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EU Fact Sheet: The European Commission

Role: Executive branch of the EU that proposes laws and policy agreements

Members: 28 Commissioners (1 President, 7 Vice-Presidents, 20 Commissioners)

Location: Brussels

President: Jean-Claude Junker

The European Commissions is a politically independent body that promotes the common interest of the EU. It is responsible for proposing and implementing EU legislation, policies, and programs of action. The Commission is in charge of implementing the decisions of the European Parliament and the Council of the European Union.

The Breakdown

 Members of the Commission are informally known as ‘Commissioners’. A new Commission is appointed every five years, which falls within a six-month period to the European Parliamentary elections. A total of 28 Commissioners (one from each Member State) represents the interest of the EU as a whole. This is also referred to as ‘the College’.

The European Council proposes the candidate for President of the Commission to the European Parliament. The Commission President will then be elected by a majority vote of component members in Parliament.

Once a President-elect has been selected, he or she chooses the remaining 27 Commissioners on the basis of suggestions made by the Member States. The Parliament committees will assess the proposed Commissioners. If Parliament approves the new Commission, it can officially start work the following January.

In order to monitor the treaties and the day-to-day running of the EU, the Commission employs approximately 23 000 civil servants. These staff members are divided into departments known as Directorates-General (DGs) and services. Each DG is responsible for a specific policy area.

Functional Roles

The Commissions has four main roles:

  1. Propose new laws: The Commissions holds the sole responsibility of drawing up proposals for new EU legislation, which is submitted to Parliament and the Council. Before drafting any proposals, the Commission must be aware of any emerging problems or situations in order to defend the interests of the EU and its citizens.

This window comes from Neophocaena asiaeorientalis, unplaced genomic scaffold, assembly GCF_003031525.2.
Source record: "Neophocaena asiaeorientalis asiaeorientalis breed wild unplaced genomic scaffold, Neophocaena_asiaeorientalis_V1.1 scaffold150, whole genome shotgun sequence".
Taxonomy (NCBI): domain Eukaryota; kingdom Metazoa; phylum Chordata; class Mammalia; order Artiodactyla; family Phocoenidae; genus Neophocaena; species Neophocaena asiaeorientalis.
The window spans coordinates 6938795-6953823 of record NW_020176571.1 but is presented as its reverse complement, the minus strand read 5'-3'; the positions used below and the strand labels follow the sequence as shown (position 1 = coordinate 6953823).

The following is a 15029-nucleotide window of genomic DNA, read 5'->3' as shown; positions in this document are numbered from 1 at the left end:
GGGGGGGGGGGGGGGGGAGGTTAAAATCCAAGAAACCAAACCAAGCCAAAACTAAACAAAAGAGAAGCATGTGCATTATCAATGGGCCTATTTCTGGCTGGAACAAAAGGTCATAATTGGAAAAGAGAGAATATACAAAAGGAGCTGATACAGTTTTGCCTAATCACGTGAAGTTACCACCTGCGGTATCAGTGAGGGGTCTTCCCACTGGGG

1. Implementing polices and budgets: The Commission is responsible for implementing and managing the decisions of Parliament and the Council. It also handles the EU budget with the assistance of the Court of Auditors.
  1. Enforcing European Law: Once the Commission implements any laws, it is in charge of monitoring and enforcing that EU law is being applied appropriately by all Member States.
  1. Representing the EU around the world: When dealing with non-EU countries, the Commission acts as a spokesperson for the Union. It is responsible for external affairs that particularly relate to trade policy and humanitarian aid.

The President decides which Commissioner will be responsible for which policy area during the five-year term. The Commission sets an agenda, and the College will meet once a week in Brussels to make a collective decision for the policy areas that are being addressed.

The DGs work to draft a legislative proposal, which will only become official when the College adopts it during its weekly meetings.

Sandra Song
Sandra is a Research Analyst at the NATO Association of Canada. She was the former Editor for the Canadian Armed Forces program, and she was previously a Junior Research Fellow for the Strategic Reserve Program in 2013. Sandra has a BA Bilingual Hons. in International Studies from Glendon College, York University. She recently completed her MA in International Conflict & Security at the University of Kent, Brussels School of International Studies. Her dissertation examined the political and legal perspectives of balancing security and liberty in the case of civilian aircraft hijackings that would be used as a weapon for terrorism. Prior to her time at the NAOC, Sandra was contracted as an Ocean Energy Plan Project Consultant for a non-profit organization in Belgium and the Netherlands.